To leave one’s own country and travel halfway around the world—particularly during a time when travel took weeks, not days—was a colossal undertaking; one that Will Kiehn did not take lightly. As an immigrant farmer’s son living in the heartland of America, Will did not expect that he would ever leave the family farm, let alone the country. But when a traveling missionary visited the family’s country church and told of the great need for Americans to serve in China, Will experienced a profound change of heart. “I felt a presence that seemed to surround me and pursue me at the same time, a presence that I knew was God, and I had the sense that I was deeply loved and cared for. I had been told of this love since I was small, but on that morning it seemed to move from my head into my heart; knowledge became belief.” And with that indelible message from above, Will sets out on his remarkable journey to China.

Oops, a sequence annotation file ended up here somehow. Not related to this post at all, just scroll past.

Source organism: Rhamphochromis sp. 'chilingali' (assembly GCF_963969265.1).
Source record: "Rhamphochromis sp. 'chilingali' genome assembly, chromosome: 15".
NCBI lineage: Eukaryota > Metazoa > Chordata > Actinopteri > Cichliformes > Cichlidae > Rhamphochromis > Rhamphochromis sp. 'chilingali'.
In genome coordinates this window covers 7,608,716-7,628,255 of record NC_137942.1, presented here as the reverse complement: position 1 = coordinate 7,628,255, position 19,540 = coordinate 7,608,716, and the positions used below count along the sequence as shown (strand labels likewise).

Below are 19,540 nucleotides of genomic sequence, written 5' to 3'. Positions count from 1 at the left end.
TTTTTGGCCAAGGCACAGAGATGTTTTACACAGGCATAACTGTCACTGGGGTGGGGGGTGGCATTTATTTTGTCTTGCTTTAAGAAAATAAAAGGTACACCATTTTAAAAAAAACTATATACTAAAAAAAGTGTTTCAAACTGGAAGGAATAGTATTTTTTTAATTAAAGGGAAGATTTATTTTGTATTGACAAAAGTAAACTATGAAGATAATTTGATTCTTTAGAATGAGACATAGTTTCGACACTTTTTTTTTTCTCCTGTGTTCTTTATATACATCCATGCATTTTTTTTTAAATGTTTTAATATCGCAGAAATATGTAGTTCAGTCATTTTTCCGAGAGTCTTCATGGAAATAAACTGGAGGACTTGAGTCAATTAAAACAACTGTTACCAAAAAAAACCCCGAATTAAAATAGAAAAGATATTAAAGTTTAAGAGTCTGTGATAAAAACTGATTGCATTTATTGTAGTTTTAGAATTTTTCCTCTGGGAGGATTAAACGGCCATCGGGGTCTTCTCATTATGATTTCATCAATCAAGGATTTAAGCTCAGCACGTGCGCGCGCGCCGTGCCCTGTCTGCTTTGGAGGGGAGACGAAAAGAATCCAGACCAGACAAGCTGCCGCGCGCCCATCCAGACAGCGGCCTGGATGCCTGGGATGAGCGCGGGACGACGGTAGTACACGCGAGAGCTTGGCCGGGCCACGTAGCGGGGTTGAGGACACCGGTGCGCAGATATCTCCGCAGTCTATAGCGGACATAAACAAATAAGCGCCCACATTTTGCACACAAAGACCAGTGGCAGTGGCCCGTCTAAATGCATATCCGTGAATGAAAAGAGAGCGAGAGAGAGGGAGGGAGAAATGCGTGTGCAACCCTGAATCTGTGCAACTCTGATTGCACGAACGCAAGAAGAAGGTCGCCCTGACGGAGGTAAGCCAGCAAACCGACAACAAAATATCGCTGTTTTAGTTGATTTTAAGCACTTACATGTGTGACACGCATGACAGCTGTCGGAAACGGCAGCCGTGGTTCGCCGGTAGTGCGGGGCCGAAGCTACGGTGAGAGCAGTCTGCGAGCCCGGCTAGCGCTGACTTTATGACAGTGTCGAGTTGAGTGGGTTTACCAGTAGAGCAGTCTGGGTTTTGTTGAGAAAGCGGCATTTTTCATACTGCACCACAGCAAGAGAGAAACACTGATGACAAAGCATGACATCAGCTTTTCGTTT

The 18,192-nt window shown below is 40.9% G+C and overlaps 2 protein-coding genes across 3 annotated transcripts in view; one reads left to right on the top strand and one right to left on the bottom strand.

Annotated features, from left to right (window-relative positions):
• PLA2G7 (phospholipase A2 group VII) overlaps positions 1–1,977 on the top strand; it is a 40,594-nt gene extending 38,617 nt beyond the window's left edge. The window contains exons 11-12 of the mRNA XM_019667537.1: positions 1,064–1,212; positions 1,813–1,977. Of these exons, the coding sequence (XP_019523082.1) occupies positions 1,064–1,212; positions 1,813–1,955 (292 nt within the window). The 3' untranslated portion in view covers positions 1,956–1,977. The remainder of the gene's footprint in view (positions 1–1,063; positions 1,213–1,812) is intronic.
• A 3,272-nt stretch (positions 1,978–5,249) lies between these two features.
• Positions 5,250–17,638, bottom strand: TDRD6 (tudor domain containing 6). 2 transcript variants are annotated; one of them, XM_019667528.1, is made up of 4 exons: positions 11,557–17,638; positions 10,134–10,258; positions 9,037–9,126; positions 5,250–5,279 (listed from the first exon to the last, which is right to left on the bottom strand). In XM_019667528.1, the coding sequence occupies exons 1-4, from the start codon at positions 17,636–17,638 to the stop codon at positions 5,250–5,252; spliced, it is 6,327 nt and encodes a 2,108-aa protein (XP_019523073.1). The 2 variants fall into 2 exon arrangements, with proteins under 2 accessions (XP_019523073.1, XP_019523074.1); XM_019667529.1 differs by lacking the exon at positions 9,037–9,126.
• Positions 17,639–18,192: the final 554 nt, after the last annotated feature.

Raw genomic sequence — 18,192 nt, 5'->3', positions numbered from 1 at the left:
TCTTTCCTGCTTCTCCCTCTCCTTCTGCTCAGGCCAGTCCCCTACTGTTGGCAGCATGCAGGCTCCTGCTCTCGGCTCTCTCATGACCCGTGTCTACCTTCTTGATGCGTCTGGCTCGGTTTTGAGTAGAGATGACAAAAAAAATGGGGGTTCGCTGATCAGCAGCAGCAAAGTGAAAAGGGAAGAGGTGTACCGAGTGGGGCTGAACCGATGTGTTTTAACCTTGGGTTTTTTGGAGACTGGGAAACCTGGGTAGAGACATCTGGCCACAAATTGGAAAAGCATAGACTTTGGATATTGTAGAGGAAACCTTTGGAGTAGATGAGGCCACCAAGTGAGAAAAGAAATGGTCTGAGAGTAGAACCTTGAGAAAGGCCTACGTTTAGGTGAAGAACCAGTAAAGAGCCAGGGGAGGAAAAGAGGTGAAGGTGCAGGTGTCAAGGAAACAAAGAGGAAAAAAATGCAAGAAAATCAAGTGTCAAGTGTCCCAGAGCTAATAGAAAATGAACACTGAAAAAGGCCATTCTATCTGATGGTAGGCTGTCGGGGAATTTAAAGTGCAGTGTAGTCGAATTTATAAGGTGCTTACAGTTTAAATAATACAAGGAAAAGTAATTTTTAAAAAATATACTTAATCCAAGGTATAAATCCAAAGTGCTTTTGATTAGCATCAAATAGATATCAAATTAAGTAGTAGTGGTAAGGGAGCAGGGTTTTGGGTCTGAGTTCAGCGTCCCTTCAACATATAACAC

The trip is a long and arduous one, but during it Will meets a fellow missionary, Katherine, who will become his future wife. Together they forge a life for themselves as well as an outpost for the Mennonite church in Kuang P’ing Ch’eng (translated to City of Tranquil Light and thus the book’s moniker), a poor city on the Northern China plain. As the couple struggles to integrate into the Chinese way of life—learning the language and customs, living in squalid conditions and adjusting to strange new delicacies—they are determined to begin the tasks they set out to do such as heal the sick, feed the hungry, build an orphanage and spread the Good News of their God to the Chinese people. Despite suffering a devastating personal loss, prolonged famine, earthquakes, Will’s abduction by bandits and a terrifying civil war—practically every hardship a human being can suffer—the Kiehn’s endured and continued to stay true to their original mission.